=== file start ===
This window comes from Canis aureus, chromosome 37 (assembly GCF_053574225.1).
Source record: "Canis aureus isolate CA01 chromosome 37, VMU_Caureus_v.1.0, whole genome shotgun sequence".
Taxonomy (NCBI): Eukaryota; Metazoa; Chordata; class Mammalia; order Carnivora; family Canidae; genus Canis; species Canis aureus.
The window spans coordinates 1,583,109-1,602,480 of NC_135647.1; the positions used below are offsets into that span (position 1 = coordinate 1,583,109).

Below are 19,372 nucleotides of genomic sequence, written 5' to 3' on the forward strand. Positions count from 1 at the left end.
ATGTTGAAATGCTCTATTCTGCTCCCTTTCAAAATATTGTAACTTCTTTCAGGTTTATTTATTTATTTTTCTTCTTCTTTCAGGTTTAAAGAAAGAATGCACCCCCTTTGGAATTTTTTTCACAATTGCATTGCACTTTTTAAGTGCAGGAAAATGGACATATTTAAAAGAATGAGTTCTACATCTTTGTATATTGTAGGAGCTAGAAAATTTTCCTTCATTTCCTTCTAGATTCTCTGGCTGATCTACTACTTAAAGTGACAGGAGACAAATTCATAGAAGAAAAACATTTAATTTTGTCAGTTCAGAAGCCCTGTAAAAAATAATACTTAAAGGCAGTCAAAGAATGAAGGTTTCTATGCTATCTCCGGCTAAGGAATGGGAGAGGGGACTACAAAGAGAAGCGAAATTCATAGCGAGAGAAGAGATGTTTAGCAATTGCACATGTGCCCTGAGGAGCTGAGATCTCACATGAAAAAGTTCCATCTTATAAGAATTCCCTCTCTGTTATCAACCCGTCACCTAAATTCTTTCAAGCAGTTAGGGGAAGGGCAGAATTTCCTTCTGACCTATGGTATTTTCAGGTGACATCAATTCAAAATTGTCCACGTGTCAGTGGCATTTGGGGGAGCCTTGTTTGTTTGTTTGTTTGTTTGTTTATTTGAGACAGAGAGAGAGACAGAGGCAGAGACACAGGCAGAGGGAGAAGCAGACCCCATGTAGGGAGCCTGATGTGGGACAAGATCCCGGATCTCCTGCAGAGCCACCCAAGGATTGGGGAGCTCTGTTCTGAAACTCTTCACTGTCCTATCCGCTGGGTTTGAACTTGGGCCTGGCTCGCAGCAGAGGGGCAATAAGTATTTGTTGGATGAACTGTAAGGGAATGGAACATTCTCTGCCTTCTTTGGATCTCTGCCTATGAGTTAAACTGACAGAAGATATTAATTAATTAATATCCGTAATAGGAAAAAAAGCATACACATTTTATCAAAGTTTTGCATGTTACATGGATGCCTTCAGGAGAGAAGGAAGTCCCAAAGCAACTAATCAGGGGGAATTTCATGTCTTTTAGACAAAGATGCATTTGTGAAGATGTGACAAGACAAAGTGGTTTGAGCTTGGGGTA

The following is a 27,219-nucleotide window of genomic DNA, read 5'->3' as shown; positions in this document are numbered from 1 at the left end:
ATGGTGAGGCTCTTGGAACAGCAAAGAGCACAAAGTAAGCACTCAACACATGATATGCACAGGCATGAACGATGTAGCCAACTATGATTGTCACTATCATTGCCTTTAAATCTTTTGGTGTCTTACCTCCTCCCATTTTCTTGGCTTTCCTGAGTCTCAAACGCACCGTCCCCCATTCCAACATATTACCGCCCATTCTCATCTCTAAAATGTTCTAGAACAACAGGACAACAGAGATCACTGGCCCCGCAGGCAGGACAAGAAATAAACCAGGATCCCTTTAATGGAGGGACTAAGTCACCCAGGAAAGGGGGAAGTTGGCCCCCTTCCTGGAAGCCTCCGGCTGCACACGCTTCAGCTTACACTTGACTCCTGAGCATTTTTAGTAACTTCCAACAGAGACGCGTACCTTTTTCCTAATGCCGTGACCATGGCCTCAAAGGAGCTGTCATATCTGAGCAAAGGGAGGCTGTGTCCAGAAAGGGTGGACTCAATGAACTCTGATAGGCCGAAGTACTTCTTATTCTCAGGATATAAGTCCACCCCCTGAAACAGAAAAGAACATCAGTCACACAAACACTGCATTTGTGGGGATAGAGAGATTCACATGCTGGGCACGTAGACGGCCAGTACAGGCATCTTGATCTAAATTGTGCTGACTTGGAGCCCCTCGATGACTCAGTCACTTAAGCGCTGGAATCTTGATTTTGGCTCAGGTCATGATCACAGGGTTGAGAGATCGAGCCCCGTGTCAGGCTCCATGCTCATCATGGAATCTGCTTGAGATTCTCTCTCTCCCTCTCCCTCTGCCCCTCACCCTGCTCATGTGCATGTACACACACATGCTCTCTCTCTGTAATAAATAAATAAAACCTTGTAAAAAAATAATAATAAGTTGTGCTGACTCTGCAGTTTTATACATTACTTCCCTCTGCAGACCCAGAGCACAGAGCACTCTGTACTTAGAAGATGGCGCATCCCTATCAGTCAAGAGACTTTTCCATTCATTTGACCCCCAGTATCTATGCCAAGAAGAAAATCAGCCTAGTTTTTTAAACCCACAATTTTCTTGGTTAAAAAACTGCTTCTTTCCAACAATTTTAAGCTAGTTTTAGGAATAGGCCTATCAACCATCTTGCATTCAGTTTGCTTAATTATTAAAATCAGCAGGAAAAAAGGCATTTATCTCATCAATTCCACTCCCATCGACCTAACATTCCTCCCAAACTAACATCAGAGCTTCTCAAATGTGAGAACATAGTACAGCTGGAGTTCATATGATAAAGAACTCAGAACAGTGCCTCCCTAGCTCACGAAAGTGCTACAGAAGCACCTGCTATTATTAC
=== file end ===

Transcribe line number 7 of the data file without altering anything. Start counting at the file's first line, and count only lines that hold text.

The following is a 27,219-nucleotide window of genomic DNA, read 5'->3' as shown; positions in this document are numbered from 1 at the left end: